The Tempest Character and Theme Quotes

William Shakespeare

Character and Theme Quotes

Essential Passage by Character: Caliban

MIRANDA:
Abhorrèd slave,
Which any print of goodness wilt not take,
Being capable of all ill! I pitied thee,
Took pains to make thee speak, taught thee each hour
One thing or other. When thou didst not, savage,
Know thine own meaning, but wouldst gabble like
A thing most brutish, I endowed thy purposes
With words that made them known. But thy vile race,
Though thou didst learn, had that in't which good natures
Could not abide to be with; therefore wast thou
Deservedly confined into this rock,
Who hadst deserved more than a prison.

CALIBAN:
You taught me language, and my profit on't
Is I know how to curse. The red plague rid you
For learning me your language!

Act 1, Scene 2, Lines 417-431

Summary
Causing the storm to take advantage of the fate that has brought within his grasp, Prospero explains his past history to his daughter Miranda. She remembers little, since she was only three when their banishment occurred. Since that time, the only beings she has seen are her father, spirits such as Ariel, and the half-breed monster, Caliban, who functions as their slave. Causing Miranda to fall asleep, Prospero summons Ariel to determine the locations of the passengers of the ship. Assured by the spirit that all is well and all prisoners are accounted for and separated, Prospero commands him to bring Ferdinand to the cave where they humans are living.

Awakening Miranda, Prospero continues his tale. He then summons the slave-monster Caliban, who arrives sullenly. Caliban reminds his master that this island home had belonged to him before the arrival of Prospero and Miranda. Caliban had been living there alone, after the death of his mother, the witch Sycorax. Less than human and living like an animal, Caliban had been tamed and “civilized” by Prospero and Miranda.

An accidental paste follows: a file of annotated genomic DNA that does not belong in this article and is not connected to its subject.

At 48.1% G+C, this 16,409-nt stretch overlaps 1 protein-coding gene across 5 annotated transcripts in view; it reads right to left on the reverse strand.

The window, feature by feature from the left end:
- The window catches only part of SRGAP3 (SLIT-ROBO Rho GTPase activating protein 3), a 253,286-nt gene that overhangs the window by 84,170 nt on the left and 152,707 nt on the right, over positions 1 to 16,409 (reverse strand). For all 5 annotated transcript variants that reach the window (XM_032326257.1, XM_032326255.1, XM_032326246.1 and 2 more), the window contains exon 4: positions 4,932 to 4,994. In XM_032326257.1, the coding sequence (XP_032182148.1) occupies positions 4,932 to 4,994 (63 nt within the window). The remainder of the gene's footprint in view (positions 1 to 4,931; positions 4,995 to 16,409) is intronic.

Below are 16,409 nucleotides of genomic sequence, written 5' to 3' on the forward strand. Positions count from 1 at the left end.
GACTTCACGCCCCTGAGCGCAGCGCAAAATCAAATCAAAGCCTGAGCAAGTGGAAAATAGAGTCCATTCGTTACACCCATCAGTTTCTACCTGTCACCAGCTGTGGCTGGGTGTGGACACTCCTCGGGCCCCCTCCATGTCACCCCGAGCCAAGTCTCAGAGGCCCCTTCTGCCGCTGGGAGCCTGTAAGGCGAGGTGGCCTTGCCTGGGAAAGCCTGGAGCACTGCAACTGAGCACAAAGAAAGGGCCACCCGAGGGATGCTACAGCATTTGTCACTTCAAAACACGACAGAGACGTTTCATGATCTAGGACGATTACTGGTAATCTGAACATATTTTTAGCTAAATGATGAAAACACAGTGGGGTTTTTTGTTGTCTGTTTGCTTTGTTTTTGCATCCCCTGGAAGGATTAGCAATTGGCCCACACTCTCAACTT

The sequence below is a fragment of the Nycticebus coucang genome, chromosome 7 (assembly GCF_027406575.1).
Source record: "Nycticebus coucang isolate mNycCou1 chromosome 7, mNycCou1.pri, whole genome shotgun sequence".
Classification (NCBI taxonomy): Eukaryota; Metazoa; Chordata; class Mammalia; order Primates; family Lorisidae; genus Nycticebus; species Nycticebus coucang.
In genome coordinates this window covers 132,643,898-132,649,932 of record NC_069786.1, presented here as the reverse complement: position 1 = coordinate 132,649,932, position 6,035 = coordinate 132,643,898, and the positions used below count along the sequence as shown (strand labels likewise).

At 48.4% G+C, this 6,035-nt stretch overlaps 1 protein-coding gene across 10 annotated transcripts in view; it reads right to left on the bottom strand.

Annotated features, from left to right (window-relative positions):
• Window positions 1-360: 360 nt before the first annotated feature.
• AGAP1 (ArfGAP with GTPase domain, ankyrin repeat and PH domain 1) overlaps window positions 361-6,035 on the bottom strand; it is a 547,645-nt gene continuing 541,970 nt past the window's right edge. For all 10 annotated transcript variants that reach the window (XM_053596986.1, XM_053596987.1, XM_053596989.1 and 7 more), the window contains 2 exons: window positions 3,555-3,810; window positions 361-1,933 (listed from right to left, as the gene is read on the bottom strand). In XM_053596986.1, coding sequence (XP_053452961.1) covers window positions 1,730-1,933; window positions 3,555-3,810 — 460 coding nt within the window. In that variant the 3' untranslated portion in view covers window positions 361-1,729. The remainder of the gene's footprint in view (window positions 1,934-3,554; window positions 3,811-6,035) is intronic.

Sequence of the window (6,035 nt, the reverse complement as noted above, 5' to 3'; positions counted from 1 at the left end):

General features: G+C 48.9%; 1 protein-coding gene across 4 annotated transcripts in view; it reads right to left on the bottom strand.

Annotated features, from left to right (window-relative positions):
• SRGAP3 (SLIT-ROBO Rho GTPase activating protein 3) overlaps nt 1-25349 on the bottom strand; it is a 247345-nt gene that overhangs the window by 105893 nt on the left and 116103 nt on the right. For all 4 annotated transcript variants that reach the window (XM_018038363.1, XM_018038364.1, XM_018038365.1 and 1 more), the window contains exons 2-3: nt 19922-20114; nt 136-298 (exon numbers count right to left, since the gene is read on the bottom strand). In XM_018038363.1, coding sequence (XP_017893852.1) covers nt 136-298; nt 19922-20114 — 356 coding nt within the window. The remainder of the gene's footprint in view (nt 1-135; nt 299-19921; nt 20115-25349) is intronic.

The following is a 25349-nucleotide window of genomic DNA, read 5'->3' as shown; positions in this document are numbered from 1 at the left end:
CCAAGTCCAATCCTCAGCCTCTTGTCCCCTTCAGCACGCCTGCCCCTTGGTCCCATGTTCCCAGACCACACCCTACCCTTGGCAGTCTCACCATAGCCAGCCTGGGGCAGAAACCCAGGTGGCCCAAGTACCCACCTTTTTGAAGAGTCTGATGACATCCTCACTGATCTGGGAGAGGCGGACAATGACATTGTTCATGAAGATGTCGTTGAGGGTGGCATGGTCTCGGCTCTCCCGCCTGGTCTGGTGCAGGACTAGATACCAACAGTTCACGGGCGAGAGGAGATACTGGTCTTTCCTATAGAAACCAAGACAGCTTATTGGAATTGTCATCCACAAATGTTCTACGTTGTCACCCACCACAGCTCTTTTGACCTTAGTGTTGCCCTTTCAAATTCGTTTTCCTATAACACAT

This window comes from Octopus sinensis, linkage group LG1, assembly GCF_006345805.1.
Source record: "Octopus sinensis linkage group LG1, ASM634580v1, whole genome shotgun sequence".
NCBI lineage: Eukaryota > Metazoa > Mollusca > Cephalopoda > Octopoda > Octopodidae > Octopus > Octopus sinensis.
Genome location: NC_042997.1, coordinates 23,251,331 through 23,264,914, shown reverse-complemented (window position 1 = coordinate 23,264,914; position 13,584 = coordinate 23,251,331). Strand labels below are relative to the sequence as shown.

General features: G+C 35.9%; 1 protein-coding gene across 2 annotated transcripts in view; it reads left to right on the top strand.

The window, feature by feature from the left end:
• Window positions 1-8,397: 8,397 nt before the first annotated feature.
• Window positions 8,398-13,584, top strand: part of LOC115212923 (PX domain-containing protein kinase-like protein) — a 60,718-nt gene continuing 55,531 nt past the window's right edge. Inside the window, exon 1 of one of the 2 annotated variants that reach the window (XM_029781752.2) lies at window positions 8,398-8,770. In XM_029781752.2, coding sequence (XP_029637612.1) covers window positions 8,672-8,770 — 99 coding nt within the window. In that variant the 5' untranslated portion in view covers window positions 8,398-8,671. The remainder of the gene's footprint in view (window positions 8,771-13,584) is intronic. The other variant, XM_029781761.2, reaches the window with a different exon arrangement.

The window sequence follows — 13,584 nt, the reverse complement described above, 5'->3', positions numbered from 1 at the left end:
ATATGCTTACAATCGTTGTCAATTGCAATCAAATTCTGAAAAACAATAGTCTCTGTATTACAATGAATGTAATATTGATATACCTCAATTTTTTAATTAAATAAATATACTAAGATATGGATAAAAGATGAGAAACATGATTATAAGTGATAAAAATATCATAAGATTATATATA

Prospero castigates Caliban as being ungrateful for the kindness shown to him. Prospero says that he has treated Caliban with only humane care, in return for which Caliban tried to rape Miranda.

Miranda herself enters the conversation, stating that Caliban has resisted any attempt to show him kindness. He has rejected the efforts of the humans to turn him toward goodness. Miranda herself had taught him how to speak. At their arrival on the island, Prospero and Miranda found Caliban gibbering, without any recognizable understanding of language. Through patience and kindness, Miranda gave him words. But despite his now sentient speech, Caliban’s sub-human nature made him impossible to live with. Miranda states that it is only right that...

(The entire section is 1138 words.)

Essential Passage by Character: Prospero

PROSPERO:
My brother and thy uncle, called Antonio—
I pray thee mark me, that a brother should
Be so perfidious—he whom next thyself
Of all the world I loved, and to him put
The manage of my state; as at that time
Through all the signories it was the first,
And Prospero the prime duke, being so reputed
In dignity, and for the liberal arts
Without a parallel; those being all my study,
The government I cast upon my brother,
And to my state grew stranger, being transported
And rapt in secret studies. Thy false uncle—
Dost thou attend me?

MIRANDA:
Sir, most heedfully.

PROSPERO:
Being once perfected how to grant suits,
How to deny them, who t'advance and who
To trash for over-topping, new created
The creatures that were mine, I say, or changed ’em,
Or else new formed ’em; having both the key
Of officer and office, set all hearts i'th’ state
To what tune pleased his ear, that now he was
The ivy which had hid my princely trunk,
And sucked my verdure out on't. Thou attend'st not!

MIRANDA:
O good sir, I do.

PROSPERO:
I pray thee mark me.
I, thus neglecting worldly ends, all dedicated
To closeness and the bettering of my mind
With that which, but by being so retired,
O'er prized all popular rate, in my false brother
Awakened an evil nature; and my trust,
Like a good parent, did beget of him
A falsehood, in its contrary as great
As my trust was, which had indeed no limit,
A confidence sans bound. He being thus lorded,
Not only with what my revenue yielded,
But what my power might else exact, like one